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Not Just Another Concrete Home…













Not Just Another Concrete Home…

A man's home is his castle, and for Steve Borgeson of Virginia, his 5,200 square foot (483 sq. m) castle is being constructed entirely of concrete. However, unlike other so-called "concrete" homes, which only feature the basement and exterior walls of concrete, Steve's domain also provides a concrete floor between the basement and first level.

Adding to the uniqueness is that polystyrene forms (commonly referred to as Styrofoam, a trademark name) were used throughout the process … making it the first concrete home of its kind on the East Coast.

Borgeson, an ICF sales rep for Mid-Atlantic Foam, had a dual purpose in building a totally concrete house. First, it was a new home for him and his wife, where substantial savings could be realized due to the energy efficiency of concrete. More importantly, his home, constructed with the forms he sells, would provide a special place to entertain customers while showing them his product's benefits.

More about polystyrene forms
According to the Iowa-based manufacturer, these special forms, called Lite-DeckTM ,are an insulating-forming system specially designed for cast-in-place structures. The system consists of polystyrene panels with two steel stiffeners. The panels interlock and the result is a continuous insulated form. The panel design creates a form cavity for the solid, reinforced concrete "truss." This provides the load-bearing support for the concrete and for the live weights the floor will carry. As the forms are self-supporting, up to a 30-foot (9 m) span is possible before posts or pillars are required when using the thickest 16-inch (406 mm) panel available.

Homeowners especially should find this advantageous as there are no basement pillars or posts within a wide-open span to contend with when remodeling basements. In addition, the forms offer added insulation, are soundproof to an R60 factor, and can be covered by simply screwing drywall directly to them. They are also easy to install, as Steve and his wife can attest. They have single-handedly positioned all the forms themselves, giving a whole new meaning to sweat equity.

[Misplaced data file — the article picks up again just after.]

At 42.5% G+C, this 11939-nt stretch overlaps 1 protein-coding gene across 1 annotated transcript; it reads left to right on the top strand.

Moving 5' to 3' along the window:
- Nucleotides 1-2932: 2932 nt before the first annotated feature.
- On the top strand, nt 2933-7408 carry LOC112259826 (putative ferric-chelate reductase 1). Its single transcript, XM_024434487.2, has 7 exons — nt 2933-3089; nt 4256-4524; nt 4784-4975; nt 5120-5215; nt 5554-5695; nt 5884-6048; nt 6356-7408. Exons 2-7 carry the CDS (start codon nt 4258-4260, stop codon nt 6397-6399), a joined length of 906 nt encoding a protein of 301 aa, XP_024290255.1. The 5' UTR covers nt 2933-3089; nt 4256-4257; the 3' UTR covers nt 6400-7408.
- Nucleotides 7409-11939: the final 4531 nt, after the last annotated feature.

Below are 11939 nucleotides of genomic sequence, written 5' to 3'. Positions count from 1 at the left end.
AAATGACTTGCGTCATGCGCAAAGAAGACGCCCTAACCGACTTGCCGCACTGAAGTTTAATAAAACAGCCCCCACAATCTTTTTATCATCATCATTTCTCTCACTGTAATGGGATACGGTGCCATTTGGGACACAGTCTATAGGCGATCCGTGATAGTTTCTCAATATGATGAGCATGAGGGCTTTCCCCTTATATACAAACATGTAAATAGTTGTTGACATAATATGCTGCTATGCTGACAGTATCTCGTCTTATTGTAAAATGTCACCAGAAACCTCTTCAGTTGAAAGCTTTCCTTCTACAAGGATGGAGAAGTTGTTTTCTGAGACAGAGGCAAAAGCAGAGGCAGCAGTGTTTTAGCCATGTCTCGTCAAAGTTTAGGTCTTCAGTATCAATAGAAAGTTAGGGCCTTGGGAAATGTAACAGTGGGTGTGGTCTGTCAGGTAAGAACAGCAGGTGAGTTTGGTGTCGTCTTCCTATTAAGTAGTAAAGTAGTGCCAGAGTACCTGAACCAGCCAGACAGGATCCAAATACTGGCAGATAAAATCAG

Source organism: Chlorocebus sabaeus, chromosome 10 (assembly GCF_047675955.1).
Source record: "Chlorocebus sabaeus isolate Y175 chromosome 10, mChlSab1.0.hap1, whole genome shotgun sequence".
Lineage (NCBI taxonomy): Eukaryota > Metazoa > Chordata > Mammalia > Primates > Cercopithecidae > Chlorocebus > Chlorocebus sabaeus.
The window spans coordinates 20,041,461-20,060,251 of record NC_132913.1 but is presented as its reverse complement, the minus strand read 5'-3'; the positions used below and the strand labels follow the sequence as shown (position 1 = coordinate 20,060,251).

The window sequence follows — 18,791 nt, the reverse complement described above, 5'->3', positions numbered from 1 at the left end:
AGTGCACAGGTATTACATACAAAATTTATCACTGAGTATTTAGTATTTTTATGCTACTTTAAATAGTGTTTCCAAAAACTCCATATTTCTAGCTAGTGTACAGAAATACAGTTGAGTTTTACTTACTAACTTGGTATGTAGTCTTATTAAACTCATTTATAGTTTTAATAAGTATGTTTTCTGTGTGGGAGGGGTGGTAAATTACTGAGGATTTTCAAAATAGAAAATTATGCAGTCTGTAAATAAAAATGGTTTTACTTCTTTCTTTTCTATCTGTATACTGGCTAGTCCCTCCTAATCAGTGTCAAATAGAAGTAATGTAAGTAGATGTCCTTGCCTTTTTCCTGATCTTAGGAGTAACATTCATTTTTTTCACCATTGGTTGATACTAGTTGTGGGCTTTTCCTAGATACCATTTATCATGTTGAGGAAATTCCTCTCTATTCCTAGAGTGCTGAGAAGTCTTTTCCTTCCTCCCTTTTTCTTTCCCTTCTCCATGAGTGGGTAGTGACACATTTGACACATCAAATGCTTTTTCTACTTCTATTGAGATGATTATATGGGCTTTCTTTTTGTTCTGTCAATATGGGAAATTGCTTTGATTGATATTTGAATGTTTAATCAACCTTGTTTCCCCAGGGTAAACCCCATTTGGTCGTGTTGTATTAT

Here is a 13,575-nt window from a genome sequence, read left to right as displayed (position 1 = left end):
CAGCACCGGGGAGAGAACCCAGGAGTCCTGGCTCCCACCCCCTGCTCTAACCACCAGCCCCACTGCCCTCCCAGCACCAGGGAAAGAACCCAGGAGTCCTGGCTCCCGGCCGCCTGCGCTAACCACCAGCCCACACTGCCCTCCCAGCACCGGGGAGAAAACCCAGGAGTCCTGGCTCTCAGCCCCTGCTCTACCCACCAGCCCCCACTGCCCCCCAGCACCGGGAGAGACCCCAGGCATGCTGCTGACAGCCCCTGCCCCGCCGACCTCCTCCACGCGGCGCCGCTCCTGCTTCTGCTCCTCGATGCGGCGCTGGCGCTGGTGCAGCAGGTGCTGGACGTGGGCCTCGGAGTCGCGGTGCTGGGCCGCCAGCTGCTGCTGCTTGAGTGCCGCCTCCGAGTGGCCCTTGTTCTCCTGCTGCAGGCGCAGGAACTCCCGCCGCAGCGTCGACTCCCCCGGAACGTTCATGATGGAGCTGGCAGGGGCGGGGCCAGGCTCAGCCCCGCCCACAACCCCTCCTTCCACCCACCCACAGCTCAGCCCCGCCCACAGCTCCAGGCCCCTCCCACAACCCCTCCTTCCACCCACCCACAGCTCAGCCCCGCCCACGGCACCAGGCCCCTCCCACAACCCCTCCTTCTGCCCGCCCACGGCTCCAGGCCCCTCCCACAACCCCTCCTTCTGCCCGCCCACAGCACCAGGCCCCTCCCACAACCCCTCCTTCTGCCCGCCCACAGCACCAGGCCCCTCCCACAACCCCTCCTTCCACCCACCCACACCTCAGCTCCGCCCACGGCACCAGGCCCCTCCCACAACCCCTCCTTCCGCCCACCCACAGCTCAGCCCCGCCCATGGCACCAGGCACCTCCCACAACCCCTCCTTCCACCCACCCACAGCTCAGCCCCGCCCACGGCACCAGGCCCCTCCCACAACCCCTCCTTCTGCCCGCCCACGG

Although more than 170 projects worldwide have dealt with cast-in-place concrete walls using these insulating polystyrene forms, the floor between the basement and the first level wasn't a common undertaking.

First polystyrene upper-level floor pour in Virginia
Hydracrete Pumping LTD of Richmond, Va., was called upon to handle the specialized floor application with their 36-Meter Putzmeister boom pump. About 55 cubic yards (42 m3) for the 2,600-square-foot (241 sq. m) floor was pumped in two and a half hours.

A slow and steady flow was needed for the leveling, screeding and bull floating to keep up. According to Charles Jenkins, Hydracrete's branch manager, "A slow, steady output was also essential because material falling at a rapid pace can exert a lot of pressure on forms. To accommodate ICF jobs like this one, we developed our own special configuration to achieve a more gradual 5- to 3-inch (127 to 76mm) reduction. Plus, we prefer using Putzmeister pumps because of their smoother flow. Even when you de-stroke them, there isn't boom bounce. This is a feature only possible with a Putzmeister because of its free-flow hydraulics."

Although difficult to comprehend, 214,500 pounds (97,300kg) of concrete were successfully placed over these Lite-DeckTM forms with only temporary 4 by 4 posts spaced 4 feet (1.2m) apart to support them. After a 14-day curing period, the interim posts were removed. Then, work on the exterior and garage walls began. Having efficiently handled the last pour, Hydracrete's 36-Meter Putzmeister returned to assist with this 60- cubic-yard (46 cu. m) ICF job.

Soon-to-be concrete homeowner Steve Borgeson said, "Over 300 cubic yards (230m3) of concrete were needed to complete our entire home, and the work couldn't have been done efficiently without a pump. For the footings, basement slab and its walls, it merely offered convenience over chuting. However, it would have been next to impossible to do the concrete floors or exterior walls without one."

Advantages of concrete homes
Concrete homes continue to grow in popularity because they offer several advantages. The main one is energy efficiency. Although it initially costs between 3 to 5 percent more when building, the annual return on investment is up to a 45 percent savings in heating bills and 35 percent savings in air-conditioning costs. In addition, concrete homes are soundproof and very sturdy to better withstand devastating tornado and hurricane winds up to 250 mph (403km/h).

Architect/owner/general contractor: Steve Borgeson - Fredericksburg, Virginia
Pumping contractor: Hydracrete Pumping LTD - Richmond, Virginia
Polystyrene form distributor: Mid-Atlantic Foam - Fredericksburg, Virginia
Polystyrene form supplier: Lite-Deck Forms - Sioux City, Iowa
Ready-mix supplier: Rowe Concrete - Massaponax, Virginia
Equipment: Putzmeister 36-Meter Concrete Boom Pump